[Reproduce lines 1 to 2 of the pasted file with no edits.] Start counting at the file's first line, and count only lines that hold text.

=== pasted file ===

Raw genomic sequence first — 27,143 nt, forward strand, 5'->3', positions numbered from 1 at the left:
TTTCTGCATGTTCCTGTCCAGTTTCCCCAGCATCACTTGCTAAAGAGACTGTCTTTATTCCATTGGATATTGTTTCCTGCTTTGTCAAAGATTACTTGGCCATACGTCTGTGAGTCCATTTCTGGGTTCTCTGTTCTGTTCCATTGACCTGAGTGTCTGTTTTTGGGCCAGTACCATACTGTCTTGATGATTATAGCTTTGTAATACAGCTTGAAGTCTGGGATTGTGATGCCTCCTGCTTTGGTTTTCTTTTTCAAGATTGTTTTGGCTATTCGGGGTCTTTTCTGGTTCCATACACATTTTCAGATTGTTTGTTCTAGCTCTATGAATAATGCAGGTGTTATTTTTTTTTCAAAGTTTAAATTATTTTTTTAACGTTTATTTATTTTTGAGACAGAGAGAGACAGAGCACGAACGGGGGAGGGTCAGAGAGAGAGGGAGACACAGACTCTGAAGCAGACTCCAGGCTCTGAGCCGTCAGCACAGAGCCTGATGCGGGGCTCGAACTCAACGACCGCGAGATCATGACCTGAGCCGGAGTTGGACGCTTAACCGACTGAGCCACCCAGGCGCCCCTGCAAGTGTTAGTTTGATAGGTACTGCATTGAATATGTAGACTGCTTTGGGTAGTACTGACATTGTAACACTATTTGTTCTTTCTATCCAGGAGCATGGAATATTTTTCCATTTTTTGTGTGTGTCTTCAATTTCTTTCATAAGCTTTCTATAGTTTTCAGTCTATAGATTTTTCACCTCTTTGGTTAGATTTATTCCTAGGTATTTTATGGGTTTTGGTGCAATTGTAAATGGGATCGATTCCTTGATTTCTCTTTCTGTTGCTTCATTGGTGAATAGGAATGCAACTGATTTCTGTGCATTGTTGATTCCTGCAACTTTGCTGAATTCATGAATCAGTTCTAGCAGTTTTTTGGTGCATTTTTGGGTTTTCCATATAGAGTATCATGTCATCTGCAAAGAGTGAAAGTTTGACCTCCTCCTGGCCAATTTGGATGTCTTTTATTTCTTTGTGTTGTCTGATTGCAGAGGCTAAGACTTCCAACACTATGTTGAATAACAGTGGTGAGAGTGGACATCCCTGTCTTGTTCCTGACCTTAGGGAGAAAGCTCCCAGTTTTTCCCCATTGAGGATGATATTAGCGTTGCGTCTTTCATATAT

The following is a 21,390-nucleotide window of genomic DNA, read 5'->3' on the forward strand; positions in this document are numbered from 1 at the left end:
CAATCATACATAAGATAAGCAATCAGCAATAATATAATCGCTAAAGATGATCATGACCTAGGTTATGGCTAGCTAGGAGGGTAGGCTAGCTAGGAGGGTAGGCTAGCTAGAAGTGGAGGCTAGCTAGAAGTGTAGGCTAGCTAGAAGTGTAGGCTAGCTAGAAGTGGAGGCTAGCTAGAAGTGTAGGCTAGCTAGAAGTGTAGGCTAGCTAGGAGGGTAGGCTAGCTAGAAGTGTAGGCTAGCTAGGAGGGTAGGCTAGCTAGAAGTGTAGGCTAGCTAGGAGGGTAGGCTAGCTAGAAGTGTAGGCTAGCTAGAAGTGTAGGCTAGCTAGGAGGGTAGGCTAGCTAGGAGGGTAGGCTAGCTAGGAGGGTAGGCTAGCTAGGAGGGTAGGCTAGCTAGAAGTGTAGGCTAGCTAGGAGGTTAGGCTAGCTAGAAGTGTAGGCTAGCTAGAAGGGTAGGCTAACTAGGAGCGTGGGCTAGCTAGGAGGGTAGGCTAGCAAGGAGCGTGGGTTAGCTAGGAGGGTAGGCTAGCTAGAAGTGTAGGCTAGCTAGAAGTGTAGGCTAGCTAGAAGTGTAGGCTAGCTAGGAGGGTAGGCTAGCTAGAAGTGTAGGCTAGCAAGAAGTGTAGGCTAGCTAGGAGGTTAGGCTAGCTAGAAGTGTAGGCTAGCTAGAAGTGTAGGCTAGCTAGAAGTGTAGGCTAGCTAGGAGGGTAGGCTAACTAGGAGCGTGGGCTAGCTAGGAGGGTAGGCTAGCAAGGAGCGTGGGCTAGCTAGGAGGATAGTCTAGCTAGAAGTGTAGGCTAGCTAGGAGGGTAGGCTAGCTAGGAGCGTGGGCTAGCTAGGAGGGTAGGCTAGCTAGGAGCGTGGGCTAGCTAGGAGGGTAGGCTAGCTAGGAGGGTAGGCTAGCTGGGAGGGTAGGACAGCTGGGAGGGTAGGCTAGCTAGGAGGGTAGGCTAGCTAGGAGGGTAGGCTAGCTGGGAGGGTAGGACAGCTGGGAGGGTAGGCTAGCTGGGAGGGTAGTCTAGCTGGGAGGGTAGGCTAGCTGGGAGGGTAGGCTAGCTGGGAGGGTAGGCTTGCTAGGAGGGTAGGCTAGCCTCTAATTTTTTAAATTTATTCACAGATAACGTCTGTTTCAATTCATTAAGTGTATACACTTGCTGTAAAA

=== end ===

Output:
Raw genomic sequence first — 27,143 nt, forward strand, 5'->3', positions numbered from 1 at the left:
TTTCTGCATGTTCCTGTCCAGTTTCCCCAGCATCACTTGCTAAAGAGACTGTCTTTATTCCATTGGATATTGTTTCCTGCTTTGTCAAAGATTACTTGGCCATACGTCTGTGAGTCCATTTCTGGGTTCTCTGTTCTGTTCCATTGACCTGAGTGTCTGTTTTTGGGCCAGTACCATACTGTCTTGATGATTATAGCTTTGTAATACAGCTTGAAGTCTGGGATTGTGATGCCTCCTGCTTTGGTTTTCTTTTTCAAGATTGTTTTGGCTATTCGGGGTCTTTTCTGGTTCCATACACATTTTCAGATTGTTTGTTCTAGCTCTATGAATAATGCAGGTGTTATTTTTTTTTCAAAGTTTAAATTATTTTTTTAACGTTTATTTATTTTTGAGACAGAGAGAGACAGAGCACGAACGGGGGAGGGTCAGAGAGAGAGGGAGACACAGACTCTGAAGCAGACTCCAGGCTCTGAGCCGTCAGCACAGAGCCTGATGCGGGGCTCGAACTCAACGACCGCGAGATCATGACCTGAGCCGGAGTTGGACGCTTAACCGACTGAGCCACCCAGGCGCCCCTGCAAGTGTTAGTTTGATAGGTACTGCATTGAATATGTAGACTGCTTTGGGTAGTACTGACATTGTAACACTATTTGTTCTTTCTATCCAGGAGCATGGAATATTTTTCCATTTTTTGTGTGTGTCTTCAATTTCTTTCATAAGCTTTCTATAGTTTTCAGTCTATAGATTTTTCACCTCTTTGGTTAGATTTATTCCTAGGTATTTTATGGGTTTTGGTGCAATTGTAAATGGGATCGATTCCTTGATTTCTCTTTCTGTTGCTTCATTGGTGAATAGGAATGCAACTGATTTCTGTGCATTGTTGATTCCTGCAACTTTGCTGAATTCATGAATCAGTTCTAGCAGTTTTTTGGTGCATTTTTGGGTTTTCCATATAGAGTATCATGTCATCTGCAAAGAGTGAAAGTTTGACCTCCTCCTGGCCAATTTGGATGTCTTTTATTTCTTTGTGTTGTCTGATTGCAGAGGCTAAGACTTCCAACACTATGTTGAATAACAGTGGTGAGAGTGGACATCCCTGTCTTGTTCCTGACCTTAGGGAGAAAGCTCCCAGTTTTTCCCCATTGAGGATGATATTAGCGTTGCGTCTTTCATATAT